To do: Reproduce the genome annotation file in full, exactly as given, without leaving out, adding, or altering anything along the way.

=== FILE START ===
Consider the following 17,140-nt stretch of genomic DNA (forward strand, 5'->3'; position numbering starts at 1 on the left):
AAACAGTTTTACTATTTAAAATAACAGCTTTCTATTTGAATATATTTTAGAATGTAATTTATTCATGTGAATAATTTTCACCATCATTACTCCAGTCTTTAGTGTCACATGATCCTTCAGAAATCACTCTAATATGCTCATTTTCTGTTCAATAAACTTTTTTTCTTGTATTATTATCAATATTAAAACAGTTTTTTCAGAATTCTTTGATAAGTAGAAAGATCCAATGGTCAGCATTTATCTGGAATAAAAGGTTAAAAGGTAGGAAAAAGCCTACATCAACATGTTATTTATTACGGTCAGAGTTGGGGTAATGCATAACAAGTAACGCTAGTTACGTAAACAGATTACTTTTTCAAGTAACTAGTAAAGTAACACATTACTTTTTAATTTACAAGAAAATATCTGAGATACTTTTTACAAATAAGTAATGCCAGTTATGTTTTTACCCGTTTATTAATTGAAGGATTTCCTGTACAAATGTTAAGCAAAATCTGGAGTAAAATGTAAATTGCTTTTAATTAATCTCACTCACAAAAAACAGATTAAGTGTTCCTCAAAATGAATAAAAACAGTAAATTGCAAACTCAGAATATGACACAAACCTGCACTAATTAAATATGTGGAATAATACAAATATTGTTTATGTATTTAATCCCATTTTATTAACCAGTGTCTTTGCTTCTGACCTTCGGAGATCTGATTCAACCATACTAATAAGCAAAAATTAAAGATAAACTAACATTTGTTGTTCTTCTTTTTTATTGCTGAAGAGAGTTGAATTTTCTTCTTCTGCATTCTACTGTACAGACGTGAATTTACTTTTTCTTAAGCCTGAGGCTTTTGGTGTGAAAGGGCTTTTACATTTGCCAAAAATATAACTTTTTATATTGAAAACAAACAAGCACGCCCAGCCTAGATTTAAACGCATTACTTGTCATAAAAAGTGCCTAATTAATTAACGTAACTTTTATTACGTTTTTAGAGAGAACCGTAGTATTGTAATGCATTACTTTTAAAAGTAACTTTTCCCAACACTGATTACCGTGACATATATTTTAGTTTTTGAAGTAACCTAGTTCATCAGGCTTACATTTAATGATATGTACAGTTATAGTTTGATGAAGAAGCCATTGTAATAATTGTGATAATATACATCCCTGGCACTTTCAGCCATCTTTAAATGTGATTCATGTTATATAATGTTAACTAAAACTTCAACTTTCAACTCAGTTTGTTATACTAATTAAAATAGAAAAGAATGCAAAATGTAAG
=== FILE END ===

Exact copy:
Consider the following 17,140-nt stretch of genomic DNA (forward strand, 5'->3'; position numbering starts at 1 on the left):
AAACAGTTTTACTATTTAAAATAACAGCTTTCTATTTGAATATATTTTAGAATGTAATTTATTCATGTGAATAATTTTCACCATCATTACTCCAGTCTTTAGTGTCACATGATCCTTCAGAAATCACTCTAATATGCTCATTTTCTGTTCAATAAACTTTTTTTCTTGTATTATTATCAATATTAAAACAGTTTTTTCAGAATTCTTTGATAAGTAGAAAGATCCAATGGTCAGCATTTATCTGGAATAAAAGGTTAAAAGGTAGGAAAAAGCCTACATCAACATGTTATTTATTACGGTCAGAGTTGGGGTAATGCATAACAAGTAACGCTAGTTACGTAAACAGATTACTTTTTCAAGTAACTAGTAAAGTAACACATTACTTTTTAATTTACAAGAAAATATCTGAGATACTTTTTACAAATAAGTAATGCCAGTTATGTTTTTACCCGTTTATTAATTGAAGGATTTCCTGTACAAATGTTAAGCAAAATCTGGAGTAAAATGTAAATTGCTTTTAATTAATCTCACTCACAAAAAACAGATTAAGTGTTCCTCAAAATGAATAAAAACAGTAAATTGCAAACTCAGAATATGACACAAACCTGCACTAATTAAATATGTGGAATAATACAAATATTGTTTATGTATTTAATCCCATTTTATTAACCAGTGTCTTTGCTTCTGACCTTCGGAGATCTGATTCAACCATACTAATAAGCAAAAATTAAAGATAAACTAACATTTGTTGTTCTTCTTTTTTATTGCTGAAGAGAGTTGAATTTTCTTCTTCTGCATTCTACTGTACAGACGTGAATTTACTTTTTCTTAAGCCTGAGGCTTTTGGTGTGAAAGGGCTTTTACATTTGCCAAAAATATAACTTTTTATATTGAAAACAAACAAGCACGCCCAGCCTAGATTTAAACGCATTACTTGTCATAAAAAGTGCCTAATTAATTAACGTAACTTTTATTACGTTTTTAGAGAGAACCGTAGTATTGTAATGCATTACTTTTAAAAGTAACTTTTCCCAACACTGATTACCGTGACATATATTTTAGTTTTTGAAGTAACCTAGTTCATCAGGCTTACATTTAATGATATGTACAGTTATAGTTTGATGAAGAAGCCATTGTAATAATTGTGATAATATACATCCCTGGCACTTTCAGCCATCTTTAAATGTGATTCATGTTATATAATGTTAACTAAAACTTCAACTTTCAACTCAGTTTGTTATACTAATTAAAATAGAAAAGAATGCAAAATGTAAG